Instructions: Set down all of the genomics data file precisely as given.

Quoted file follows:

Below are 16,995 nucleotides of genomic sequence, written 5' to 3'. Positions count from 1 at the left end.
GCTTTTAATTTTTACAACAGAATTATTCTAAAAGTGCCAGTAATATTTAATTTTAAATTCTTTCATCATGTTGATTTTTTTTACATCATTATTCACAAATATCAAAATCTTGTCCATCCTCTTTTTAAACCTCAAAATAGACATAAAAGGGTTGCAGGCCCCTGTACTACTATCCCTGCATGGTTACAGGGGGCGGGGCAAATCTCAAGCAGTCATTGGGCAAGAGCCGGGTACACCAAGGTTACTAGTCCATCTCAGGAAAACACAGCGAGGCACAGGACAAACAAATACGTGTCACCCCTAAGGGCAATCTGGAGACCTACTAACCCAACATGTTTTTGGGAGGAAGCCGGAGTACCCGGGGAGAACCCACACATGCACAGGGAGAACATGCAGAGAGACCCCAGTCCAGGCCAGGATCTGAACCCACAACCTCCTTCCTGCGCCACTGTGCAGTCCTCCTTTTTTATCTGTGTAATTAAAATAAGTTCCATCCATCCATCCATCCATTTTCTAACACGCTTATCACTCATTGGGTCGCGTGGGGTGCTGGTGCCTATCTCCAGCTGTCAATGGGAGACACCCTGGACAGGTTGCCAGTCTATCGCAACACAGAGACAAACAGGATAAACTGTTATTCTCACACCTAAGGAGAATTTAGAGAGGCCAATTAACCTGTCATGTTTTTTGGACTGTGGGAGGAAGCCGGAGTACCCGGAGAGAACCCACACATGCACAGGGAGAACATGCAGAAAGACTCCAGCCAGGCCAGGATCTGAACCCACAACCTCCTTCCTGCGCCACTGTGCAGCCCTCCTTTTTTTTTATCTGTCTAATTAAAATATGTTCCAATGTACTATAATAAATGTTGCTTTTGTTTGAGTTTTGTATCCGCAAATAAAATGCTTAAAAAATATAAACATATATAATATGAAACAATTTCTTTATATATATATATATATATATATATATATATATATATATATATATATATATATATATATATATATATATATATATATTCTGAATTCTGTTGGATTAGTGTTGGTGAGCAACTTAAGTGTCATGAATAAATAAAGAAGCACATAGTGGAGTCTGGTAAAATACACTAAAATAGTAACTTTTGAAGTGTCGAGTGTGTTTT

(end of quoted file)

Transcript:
Below are 16,995 nucleotides of genomic sequence, written 5' to 3'. Positions count from 1 at the left end.
GCTTTTAATTTTTACAACAGAATTATTCTAAAAGTGCCAGTAATATTTAATTTTAAATTCTTTCATCATGTTGATTTTTTTTACATCATTATTCACAAATATCAAAATCTTGTCCATCCTCTTTTTAAACCTCAAAATAGACATAAAAGGGTTGCAGGCCCCTGTACTACTATCCCTGCATGGTTACAGGGGGCGGGGCAAATCTCAAGCAGTCATTGGGCAAGAGCCGGGTACACCAAGGTTACTAGTCCATCTCAGGAAAACACAGCGAGGCACAGGACAAACAAATACGTGTCACCCCTAAGGGCAATCTGGAGACCTACTAACCCAACATGTTTTTGGGAGGAAGCCGGAGTACCCGGGGAGAACCCACACATGCACAGGGAGAACATGCAGAGAGACCCCAGTCCAGGCCAGGATCTGAACCCACAACCTCCTTCCTGCGCCACTGTGCAGTCCTCCTTTTTTATCTGTGTAATTAAAATAAGTTCCATCCATCCATCCATCCATTTTCTAACACGCTTATCACTCATTGGGTCGCGTGGGGTGCTGGTGCCTATCTCCAGCTGTCAATGGGAGACACCCTGGACAGGTTGCCAGTCTATCGCAACACAGAGACAAACAGGATAAACTGTTATTCTCACACCTAAGGAGAATTTAGAGAGGCCAATTAACCTGTCATGTTTTTTGGACTGTGGGAGGAAGCCGGAGTACCCGGAGAGAACCCACACATGCACAGGGAGAACATGCAGAAAGACTCCAGCCAGGCCAGGATCTGAACCCACAACCTCCTTCCTGCGCCACTGTGCAGCCCTCCTTTTTTTTTATCTGTCTAATTAAAATATGTTCCAATGTACTATAATAAATGTTGCTTTTGTTTGAGTTTTGTATCCGCAAATAAAATGCTTAAAAAATATAAACATATATAATATGAAACAATTTCTTTATATATATATATATATATATATATATATATATATATATATATATATATATATATATATATATATATATATATATATTCTGAATTCTGTTGGATTAGTGTTGGTGAGCAACTTAAGTGTCATGAATAAATAAAGAAGCACATAGTGGAGTCTGGTAAAATACACTAAAATAGTAACTTTTGAAGTGTCGAGTGTGTTTT